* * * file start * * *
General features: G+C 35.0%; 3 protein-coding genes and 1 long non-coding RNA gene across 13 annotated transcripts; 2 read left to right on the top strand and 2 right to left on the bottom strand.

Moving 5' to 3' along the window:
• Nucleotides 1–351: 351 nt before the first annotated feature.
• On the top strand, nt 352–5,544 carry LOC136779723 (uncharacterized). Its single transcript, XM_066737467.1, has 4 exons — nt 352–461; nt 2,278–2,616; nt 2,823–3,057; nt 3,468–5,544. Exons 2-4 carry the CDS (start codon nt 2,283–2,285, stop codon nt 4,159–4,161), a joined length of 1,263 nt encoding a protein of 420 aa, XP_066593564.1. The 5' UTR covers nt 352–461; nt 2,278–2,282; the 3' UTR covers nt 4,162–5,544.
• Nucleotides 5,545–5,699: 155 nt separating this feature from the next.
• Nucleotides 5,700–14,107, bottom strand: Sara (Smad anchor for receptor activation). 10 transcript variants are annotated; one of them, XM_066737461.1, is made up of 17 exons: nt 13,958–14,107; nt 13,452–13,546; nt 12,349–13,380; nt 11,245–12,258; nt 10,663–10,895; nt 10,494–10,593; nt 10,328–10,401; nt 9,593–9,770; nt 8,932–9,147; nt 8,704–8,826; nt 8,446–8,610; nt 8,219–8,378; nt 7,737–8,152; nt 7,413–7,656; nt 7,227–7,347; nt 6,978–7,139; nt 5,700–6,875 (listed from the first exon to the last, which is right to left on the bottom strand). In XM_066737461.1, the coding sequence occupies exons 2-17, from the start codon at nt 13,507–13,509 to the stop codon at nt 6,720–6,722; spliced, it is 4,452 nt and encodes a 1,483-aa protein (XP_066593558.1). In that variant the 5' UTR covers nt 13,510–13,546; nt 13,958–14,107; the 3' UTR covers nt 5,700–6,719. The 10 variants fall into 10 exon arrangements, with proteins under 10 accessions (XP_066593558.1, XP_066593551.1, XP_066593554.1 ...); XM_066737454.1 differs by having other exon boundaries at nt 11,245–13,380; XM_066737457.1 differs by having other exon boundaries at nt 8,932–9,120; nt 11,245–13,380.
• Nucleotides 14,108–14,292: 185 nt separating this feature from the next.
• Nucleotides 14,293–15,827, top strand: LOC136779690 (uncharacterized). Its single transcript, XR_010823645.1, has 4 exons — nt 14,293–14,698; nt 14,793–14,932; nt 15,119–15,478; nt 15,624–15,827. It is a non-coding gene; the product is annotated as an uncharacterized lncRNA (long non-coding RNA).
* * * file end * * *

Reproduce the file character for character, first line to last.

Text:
General features: G+C 35.0%; 3 protein-coding genes and 1 long non-coding RNA gene across 13 annotated transcripts; 2 read left to right on the top strand and 2 right to left on the bottom strand.

Moving 5' to 3' along the window:
• Nucleotides 1–351: 351 nt before the first annotated feature.
• On the top strand, nt 352–5,544 carry LOC136779723 (uncharacterized). Its single transcript, XM_066737467.1, has 4 exons — nt 352–461; nt 2,278–2,616; nt 2,823–3,057; nt 3,468–5,544. Exons 2-4 carry the CDS (start codon nt 2,283–2,285, stop codon nt 4,159–4,161), a joined length of 1,263 nt encoding a protein of 420 aa, XP_066593564.1. The 5' UTR covers nt 352–461; nt 2,278–2,282; the 3' UTR covers nt 4,162–5,544.
• Nucleotides 5,545–5,699: 155 nt separating this feature from the next.
• Nucleotides 5,700–14,107, bottom strand: Sara (Smad anchor for receptor activation). 10 transcript variants are annotated; one of them, XM_066737461.1, is made up of 17 exons: nt 13,958–14,107; nt 13,452–13,546; nt 12,349–13,380; nt 11,245–12,258; nt 10,663–10,895; nt 10,494–10,593; nt 10,328–10,401; nt 9,593–9,770; nt 8,932–9,147; nt 8,704–8,826; nt 8,446–8,610; nt 8,219–8,378; nt 7,737–8,152; nt 7,413–7,656; nt 7,227–7,347; nt 6,978–7,139; nt 5,700–6,875 (listed from the first exon to the last, which is right to left on the bottom strand). In XM_066737461.1, the coding sequence occupies exons 2-17, from the start codon at nt 13,507–13,509 to the stop codon at nt 6,720–6,722; spliced, it is 4,452 nt and encodes a 1,483-aa protein (XP_066593558.1). In that variant the 5' UTR covers nt 13,510–13,546; nt 13,958–14,107; the 3' UTR covers nt 5,700–6,719. The 10 variants fall into 10 exon arrangements, with proteins under 10 accessions (XP_066593558.1, XP_066593551.1, XP_066593554.1 ...); XM_066737454.1 differs by having other exon boundaries at nt 11,245–13,380; XM_066737457.1 differs by having other exon boundaries at nt 8,932–9,120; nt 11,245–13,380.
• Nucleotides 14,108–14,292: 185 nt separating this feature from the next.
• Nucleotides 14,293–15,827, top strand: LOC136779690 (uncharacterized). Its single transcript, XR_010823645.1, has 4 exons — nt 14,293–14,698; nt 14,793–14,932; nt 15,119–15,478; nt 15,624–15,827. It is a non-coding gene; the product is annotated as an uncharacterized lncRNA (long non-coding RNA).